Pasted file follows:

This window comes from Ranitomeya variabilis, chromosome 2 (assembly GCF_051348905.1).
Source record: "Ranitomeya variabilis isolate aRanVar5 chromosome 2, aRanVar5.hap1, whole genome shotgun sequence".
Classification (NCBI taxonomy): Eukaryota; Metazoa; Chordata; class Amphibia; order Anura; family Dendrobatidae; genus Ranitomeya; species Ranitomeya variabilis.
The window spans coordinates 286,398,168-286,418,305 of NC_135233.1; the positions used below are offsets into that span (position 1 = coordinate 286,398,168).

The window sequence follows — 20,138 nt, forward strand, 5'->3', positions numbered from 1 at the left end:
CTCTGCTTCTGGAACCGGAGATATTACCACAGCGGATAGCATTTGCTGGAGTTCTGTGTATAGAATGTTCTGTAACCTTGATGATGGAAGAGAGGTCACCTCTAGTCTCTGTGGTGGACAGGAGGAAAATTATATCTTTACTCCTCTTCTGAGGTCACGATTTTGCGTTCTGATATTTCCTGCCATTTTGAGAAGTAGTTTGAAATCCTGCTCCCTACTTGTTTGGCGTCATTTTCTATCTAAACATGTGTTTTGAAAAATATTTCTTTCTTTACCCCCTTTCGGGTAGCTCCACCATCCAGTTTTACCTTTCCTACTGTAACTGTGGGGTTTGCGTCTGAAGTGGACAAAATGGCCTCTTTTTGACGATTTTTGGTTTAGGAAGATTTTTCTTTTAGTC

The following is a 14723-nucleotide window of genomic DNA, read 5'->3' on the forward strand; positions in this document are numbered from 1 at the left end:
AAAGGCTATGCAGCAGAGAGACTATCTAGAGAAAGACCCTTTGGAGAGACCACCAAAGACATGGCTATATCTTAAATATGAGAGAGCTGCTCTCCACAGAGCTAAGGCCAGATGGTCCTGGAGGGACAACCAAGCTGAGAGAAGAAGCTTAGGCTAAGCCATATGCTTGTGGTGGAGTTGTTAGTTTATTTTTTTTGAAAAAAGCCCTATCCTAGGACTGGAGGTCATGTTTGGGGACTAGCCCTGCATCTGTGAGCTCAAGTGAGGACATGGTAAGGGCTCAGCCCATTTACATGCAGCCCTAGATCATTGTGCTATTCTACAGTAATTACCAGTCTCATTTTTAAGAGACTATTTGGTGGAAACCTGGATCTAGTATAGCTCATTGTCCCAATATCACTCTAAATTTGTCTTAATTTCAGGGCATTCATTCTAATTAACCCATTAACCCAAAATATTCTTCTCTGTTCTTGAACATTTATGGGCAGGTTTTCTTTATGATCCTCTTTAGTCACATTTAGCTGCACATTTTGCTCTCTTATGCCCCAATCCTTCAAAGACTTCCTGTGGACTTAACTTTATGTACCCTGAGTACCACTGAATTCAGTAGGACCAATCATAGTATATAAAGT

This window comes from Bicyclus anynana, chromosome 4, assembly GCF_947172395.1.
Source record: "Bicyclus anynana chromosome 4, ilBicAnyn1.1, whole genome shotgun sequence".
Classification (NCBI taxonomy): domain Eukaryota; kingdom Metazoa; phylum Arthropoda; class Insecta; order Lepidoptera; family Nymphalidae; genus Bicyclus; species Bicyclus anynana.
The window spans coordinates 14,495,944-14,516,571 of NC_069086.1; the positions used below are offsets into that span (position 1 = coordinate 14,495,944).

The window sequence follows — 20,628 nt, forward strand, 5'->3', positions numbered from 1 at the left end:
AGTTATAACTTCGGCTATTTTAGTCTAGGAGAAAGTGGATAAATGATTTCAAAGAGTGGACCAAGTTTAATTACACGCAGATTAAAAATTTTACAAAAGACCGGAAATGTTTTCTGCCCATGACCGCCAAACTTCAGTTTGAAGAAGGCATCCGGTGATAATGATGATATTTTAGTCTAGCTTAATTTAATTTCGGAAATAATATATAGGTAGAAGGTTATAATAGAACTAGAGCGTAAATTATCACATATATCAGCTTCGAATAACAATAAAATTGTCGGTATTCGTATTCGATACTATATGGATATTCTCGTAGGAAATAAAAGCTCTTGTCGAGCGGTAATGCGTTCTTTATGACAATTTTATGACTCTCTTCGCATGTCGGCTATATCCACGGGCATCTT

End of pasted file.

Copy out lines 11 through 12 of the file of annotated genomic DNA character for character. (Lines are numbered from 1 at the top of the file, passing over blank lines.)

Classification (NCBI taxonomy): domain Eukaryota; kingdom Metazoa; phylum Arthropoda; class Insecta; order Lepidoptera; family Nymphalidae; genus Bicyclus; species Bicyclus anynana.
The window spans coordinates 14,495,944-14,516,571 of NC_069086.1; the positions used below are offsets into that span (position 1 = coordinate 14,495,944).